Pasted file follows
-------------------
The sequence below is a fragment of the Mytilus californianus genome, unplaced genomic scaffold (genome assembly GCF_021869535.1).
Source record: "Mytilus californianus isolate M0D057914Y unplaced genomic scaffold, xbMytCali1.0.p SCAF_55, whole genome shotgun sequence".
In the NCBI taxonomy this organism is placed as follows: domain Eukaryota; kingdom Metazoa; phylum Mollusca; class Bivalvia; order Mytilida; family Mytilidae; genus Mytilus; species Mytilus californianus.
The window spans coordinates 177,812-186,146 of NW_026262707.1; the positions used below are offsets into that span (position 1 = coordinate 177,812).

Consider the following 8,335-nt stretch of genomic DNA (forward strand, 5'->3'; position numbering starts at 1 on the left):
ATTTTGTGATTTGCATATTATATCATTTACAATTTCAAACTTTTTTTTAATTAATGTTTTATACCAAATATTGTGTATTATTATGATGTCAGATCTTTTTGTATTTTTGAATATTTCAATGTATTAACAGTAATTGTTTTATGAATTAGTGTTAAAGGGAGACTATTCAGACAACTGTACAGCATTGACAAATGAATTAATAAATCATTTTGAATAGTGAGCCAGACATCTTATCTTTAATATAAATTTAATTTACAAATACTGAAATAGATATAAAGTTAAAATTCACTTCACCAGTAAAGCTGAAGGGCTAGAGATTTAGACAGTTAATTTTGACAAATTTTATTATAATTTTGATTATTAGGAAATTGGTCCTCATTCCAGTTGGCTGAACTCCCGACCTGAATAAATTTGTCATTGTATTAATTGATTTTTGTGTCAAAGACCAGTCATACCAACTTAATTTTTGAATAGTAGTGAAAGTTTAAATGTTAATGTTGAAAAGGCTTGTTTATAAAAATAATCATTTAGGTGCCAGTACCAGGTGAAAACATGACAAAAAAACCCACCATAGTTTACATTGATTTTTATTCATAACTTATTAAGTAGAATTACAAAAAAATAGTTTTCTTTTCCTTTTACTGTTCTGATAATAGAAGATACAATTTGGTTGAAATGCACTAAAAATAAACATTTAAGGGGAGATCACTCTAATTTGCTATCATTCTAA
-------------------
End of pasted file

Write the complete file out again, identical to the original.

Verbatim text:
The sequence below is a fragment of the Mytilus californianus genome, unplaced genomic scaffold (genome assembly GCF_021869535.1).
Source record: "Mytilus californianus isolate M0D057914Y unplaced genomic scaffold, xbMytCali1.0.p SCAF_55, whole genome shotgun sequence".
In the NCBI taxonomy this organism is placed as follows: domain Eukaryota; kingdom Metazoa; phylum Mollusca; class Bivalvia; order Mytilida; family Mytilidae; genus Mytilus; species Mytilus californianus.
The window spans coordinates 177,812-186,146 of NW_026262707.1; the positions used below are offsets into that span (position 1 = coordinate 177,812).

Consider the following 8,335-nt stretch of genomic DNA (forward strand, 5'->3'; position numbering starts at 1 on the left):
ATTTTGTGATTTGCATATTATATCATTTACAATTTCAAACTTTTTTTTAATTAATGTTTTATACCAAATATTGTGTATTATTATGATGTCAGATCTTTTTGTATTTTTGAATATTTCAATGTATTAACAGTAATTGTTTTATGAATTAGTGTTAAAGGGAGACTATTCAGACAACTGTACAGCATTGACAAATGAATTAATAAATCATTTTGAATAGTGAGCCAGACATCTTATCTTTAATATAAATTTAATTTACAAATACTGAAATAGATATAAAGTTAAAATTCACTTCACCAGTAAAGCTGAAGGGCTAGAGATTTAGACAGTTAATTTTGACAAATTTTATTATAATTTTGATTATTAGGAAATTGGTCCTCATTCCAGTTGGCTGAACTCCCGACCTGAATAAATTTGTCATTGTATTAATTGATTTTTGTGTCAAAGACCAGTCATACCAACTTAATTTTTGAATAGTAGTGAAAGTTTAAATGTTAATGTTGAAAAGGCTTGTTTATAAAAATAATCATTTAGGTGCCAGTACCAGGTGAAAACATGACAAAAAAACCCACCATAGTTTACATTGATTTTTATTCATAACTTATTAAGTAGAATTACAAAAAAATAGTTTTCTTTTCCTTTTACTGTTCTGATAATAGAAGATACAATTTGGTTGAAATGCACTAAAAATAAACATTTAAGGGGAGATCACTCTAATTTGCTATCATTCTAA